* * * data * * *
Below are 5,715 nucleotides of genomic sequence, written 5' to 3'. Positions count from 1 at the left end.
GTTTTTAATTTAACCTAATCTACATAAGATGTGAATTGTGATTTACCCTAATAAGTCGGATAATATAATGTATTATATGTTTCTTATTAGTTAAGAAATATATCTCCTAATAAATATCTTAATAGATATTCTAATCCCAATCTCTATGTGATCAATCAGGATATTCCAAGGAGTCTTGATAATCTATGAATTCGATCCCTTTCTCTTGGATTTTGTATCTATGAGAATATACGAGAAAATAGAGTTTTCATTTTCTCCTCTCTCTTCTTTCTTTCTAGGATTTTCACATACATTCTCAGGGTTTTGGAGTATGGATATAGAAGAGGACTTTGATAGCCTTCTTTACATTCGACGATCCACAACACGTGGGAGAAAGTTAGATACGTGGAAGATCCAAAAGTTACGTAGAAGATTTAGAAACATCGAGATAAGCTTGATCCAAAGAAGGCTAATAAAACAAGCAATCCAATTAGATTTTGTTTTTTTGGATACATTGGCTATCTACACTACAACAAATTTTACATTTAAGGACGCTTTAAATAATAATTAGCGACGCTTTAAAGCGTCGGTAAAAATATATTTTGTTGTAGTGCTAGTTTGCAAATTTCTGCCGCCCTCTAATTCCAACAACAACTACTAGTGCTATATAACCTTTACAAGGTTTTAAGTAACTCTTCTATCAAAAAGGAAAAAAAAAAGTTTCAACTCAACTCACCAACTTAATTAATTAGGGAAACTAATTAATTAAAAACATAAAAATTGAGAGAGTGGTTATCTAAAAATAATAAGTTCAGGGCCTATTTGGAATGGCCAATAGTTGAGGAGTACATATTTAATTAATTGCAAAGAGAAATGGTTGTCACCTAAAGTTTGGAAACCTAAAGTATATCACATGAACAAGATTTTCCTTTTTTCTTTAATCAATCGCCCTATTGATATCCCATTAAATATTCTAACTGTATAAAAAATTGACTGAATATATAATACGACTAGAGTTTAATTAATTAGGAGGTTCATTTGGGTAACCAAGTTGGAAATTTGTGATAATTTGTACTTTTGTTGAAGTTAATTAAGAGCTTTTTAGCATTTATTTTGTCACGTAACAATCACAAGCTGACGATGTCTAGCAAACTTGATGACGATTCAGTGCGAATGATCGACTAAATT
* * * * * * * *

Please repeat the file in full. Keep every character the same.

Below are 5,715 nucleotides of genomic sequence, written 5' to 3'. Positions count from 1 at the left end.
GTTTTTAATTTAACCTAATCTACATAAGATGTGAATTGTGATTTACCCTAATAAGTCGGATAATATAATGTATTATATGTTTCTTATTAGTTAAGAAATATATCTCCTAATAAATATCTTAATAGATATTCTAATCCCAATCTCTATGTGATCAATCAGGATATTCCAAGGAGTCTTGATAATCTATGAATTCGATCCCTTTCTCTTGGATTTTGTATCTATGAGAATATACGAGAAAATAGAGTTTTCATTTTCTCCTCTCTCTTCTTTCTTTCTAGGATTTTCACATACATTCTCAGGGTTTTGGAGTATGGATATAGAAGAGGACTTTGATAGCCTTCTTTACATTCGACGATCCACAACACGTGGGAGAAAGTTAGATACGTGGAAGATCCAAAAGTTACGTAGAAGATTTAGAAACATCGAGATAAGCTTGATCCAAAGAAGGCTAATAAAACAAGCAATCCAATTAGATTTTGTTTTTTTGGATACATTGGCTATCTACACTACAACAAATTTTACATTTAAGGACGCTTTAAATAATAATTAGCGACGCTTTAAAGCGTCGGTAAAAATATATTTTGTTGTAGTGCTAGTTTGCAAATTTCTGCCGCCCTCTAATTCCAACAACAACTACTAGTGCTATATAACCTTTACAAGGTTTTAAGTAACTCTTCTATCAAAAAGGAAAAAAAAAAGTTTCAACTCAACTCACCAACTTAATTAATTAGGGAAACTAATTAATTAAAAACATAAAAATTGAGAGAGTGGTTATCTAAAAATAATAAGTTCAGGGCCTATTTGGAATGGCCAATAGTTGAGGAGTACATATTTAATTAATTGCAAAGAGAAATGGTTGTCACCTAAAGTTTGGAAACCTAAAGTATATCACATGAACAAGATTTTCCTTTTTTCTTTAATCAATCGCCCTATTGATATCCCATTAAATATTCTAACTGTATAAAAAATTGACTGAATATATAATACGACTAGAGTTTAATTAATTAGGAGGTTCATTTGGGTAACCAAGTTGGAAATTTGTGATAATTTGTACTTTTGTTGAAGTTAATTAAGAGCTTTTTAGCATTTATTTTGTCACGTAACAATCACAAGCTGACGATGTCTAGCAAACTTGATGACGATTCAGTGCGAATGATCGACTAAATT